There’s an unwritten rule that any Pixar sequel (aside from the Toy Story films, where the magic never seems to wain) is destined to be judged a bit of a dud, but I think that’s a bit unfair. Even if you count Cars 2, the company’s track record is strong beyond belief, and Finding Dory is a fantastic example of this. A sequel to the 2003 hit Finding Nemo, this film features all of the Pixar hallmarks – it’s fun and funny, visually triumphant and incredibly creative, and it’s packed full of heart. Finding Dory will delight adults and children alike, and it’s guaranteed to be one that’ll last.
Dory (Ellen DeGeneres) is a wide-eyed blue tang fish who suffers from short-term memory loss, but she knows that somehow, as a child, she was separated from her parents. When she starts to remember her childhood, she decides to find her family and embarks on an epic adventure with her friends Nemo and Marlin (Albert Brooks). Her journey brings her to the Marine Life Institute in Californa, a conservatory that houses diverse ocean species. She now knows that her family reunion will only happen if she can save her parents from captivity and, with the help of a grouchy octopus named Hank (Ed O’Neill), she sets out to free them. Things soon take an unexpected turn, and Dory learns the true meaning of home.
Seeing as Finding Nemo is so beloved a film, there was pressure on Finding Dory to deliver – it would have been so easy for Pixar to just cash in, but they have crafted a film that stands with their best. As is Pixar tradition, it kicks off with a short film – Piper is the tale of a baby sandpiper’s first journey outside its coastal nest. In six minutes, it is cute and funny, and all-too relatable (as well as stunningly realistic), and it warrants the ticket price alone.
Finding Dory is as visually stunning as this short and, although we’ve seen this world before, they have found a way to offer completely new perspectives on it. Taking the tale to a different location out of the ocean means we have a whole new bunch of characters to enjoy, and the movie wisely gets here quickly and spends most of its time here (the early scenes do feel a bit like a retread of the original’s plot beats – the monster chase sequence, for example – and they are fun, but it is good the movie rapidly heads into new ground).
Half of the strength of a Pixar movie is in its characters and its actors, and Finding Dory does not disappoint. Ellen DeGeneres and Albert Brooks reprise their roles from the first film, and they bring the same back-and-forth that was a highlight of that movie – however, it is the new additions that really steal the show (including a surreal cameo from Sigourney Weaver). Diane Keaton and Eugene Levy bring the emotion as Dory’s parents, and Idris Elba and Dominic West engage in the strangest Wire reunion ever as a pair of sea lions.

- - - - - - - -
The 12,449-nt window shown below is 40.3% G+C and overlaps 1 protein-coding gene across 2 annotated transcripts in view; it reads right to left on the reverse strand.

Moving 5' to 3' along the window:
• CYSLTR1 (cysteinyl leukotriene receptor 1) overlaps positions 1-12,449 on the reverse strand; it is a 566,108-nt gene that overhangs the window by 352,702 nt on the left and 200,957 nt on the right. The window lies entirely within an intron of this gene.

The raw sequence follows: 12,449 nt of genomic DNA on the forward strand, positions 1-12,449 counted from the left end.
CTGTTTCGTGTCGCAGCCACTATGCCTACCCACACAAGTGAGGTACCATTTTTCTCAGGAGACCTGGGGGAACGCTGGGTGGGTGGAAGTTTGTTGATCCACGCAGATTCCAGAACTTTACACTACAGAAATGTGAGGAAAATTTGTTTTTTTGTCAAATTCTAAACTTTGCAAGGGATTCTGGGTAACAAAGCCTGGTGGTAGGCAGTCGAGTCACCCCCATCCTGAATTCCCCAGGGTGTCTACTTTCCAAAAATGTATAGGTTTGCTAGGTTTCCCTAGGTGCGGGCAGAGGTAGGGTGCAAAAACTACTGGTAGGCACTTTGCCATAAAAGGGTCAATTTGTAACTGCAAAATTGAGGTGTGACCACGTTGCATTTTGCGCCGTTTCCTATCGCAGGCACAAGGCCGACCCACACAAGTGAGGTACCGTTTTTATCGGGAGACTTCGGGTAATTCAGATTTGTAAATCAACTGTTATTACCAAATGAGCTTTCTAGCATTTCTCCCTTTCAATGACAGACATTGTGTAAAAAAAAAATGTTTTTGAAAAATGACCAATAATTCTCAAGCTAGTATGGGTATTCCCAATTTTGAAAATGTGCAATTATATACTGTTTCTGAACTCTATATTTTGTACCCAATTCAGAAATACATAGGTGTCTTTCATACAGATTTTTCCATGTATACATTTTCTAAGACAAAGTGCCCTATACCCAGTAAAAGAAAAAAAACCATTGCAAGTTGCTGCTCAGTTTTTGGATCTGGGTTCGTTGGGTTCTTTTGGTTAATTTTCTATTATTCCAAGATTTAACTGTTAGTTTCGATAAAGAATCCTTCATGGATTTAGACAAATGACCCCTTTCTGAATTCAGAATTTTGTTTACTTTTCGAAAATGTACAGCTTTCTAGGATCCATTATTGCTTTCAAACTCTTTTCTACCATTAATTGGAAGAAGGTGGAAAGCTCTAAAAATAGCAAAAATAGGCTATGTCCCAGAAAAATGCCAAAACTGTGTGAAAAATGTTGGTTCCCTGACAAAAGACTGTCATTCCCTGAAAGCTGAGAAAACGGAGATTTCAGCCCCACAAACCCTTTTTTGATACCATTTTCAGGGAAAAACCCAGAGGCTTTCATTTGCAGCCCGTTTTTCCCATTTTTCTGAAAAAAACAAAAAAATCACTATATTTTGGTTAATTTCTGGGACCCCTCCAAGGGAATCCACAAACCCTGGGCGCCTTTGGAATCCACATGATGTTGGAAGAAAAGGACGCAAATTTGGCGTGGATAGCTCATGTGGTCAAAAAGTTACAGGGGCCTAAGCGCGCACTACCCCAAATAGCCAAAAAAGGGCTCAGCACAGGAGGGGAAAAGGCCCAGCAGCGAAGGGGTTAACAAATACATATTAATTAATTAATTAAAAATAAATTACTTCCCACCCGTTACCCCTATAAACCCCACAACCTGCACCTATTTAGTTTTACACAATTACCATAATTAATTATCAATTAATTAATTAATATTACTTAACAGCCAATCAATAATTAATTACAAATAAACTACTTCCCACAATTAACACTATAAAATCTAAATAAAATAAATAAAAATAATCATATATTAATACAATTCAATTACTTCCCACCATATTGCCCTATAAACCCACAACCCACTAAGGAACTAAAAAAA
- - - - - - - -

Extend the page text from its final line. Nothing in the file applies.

The true standout is Ed O’Neill, whose wily and grouchy octopus (or septopus – he’s missing an arm) steals most of the scenes. He is funny and emotive, and technically brilliant (I’ve read that he was the most tricky-to-animate character ever, and his spectacular movements are a testament to the skill of the animators). He is a joy throughout, and his presence drives some of the stunts (if you will) towards the end (I shan’t ruin them, as the pleasure will be all the greater).
We should also play homage to the music – both Thomas Newman’s excellent score, which calls the original to mind whilst definitely becoming its own, getting to explore some new territory as well (there are points when the movie gets to feel almost like a heist movie), and Sia’s theme song, a beautiful rendition of Nat King Cole’s ‘Unforgettable’ that is well worth seeking out.
As with all Pixar films, there is also a message and, in this case, it is about disability and how it needn’t hold you back – how difference doesn’t matter and what some may call impairments can be better understood as strengths. Again, it is as natural and as insightful as anything the studio have offered. It also aims to tug the heartstrings, and it does this well too – it doesn’t reach the heights of its own films, but what could be as emotionally devastating as the start of Up, for example?
In Finding Dory, we have an example of Pixar on-form, and it really is a treat for the viewer. If you really wanted to be picky, you could say that it isn’t the most original film in the world, but it is so packed of humour, charm and warmth, why would you? This is not one to forget, and you certainly won’t after you’ve seen it.
Director: Andrew Stanton, Angus MacLane
Cast: Elen DeGeneres (Dory), Albert Brooks (Marlin), Ed O’Neill (Hank), Kaitlin Olson (Destiny), Hayden Rolence (Nemo), Ty Burrell (Bailey)
Running Time: 97 Mins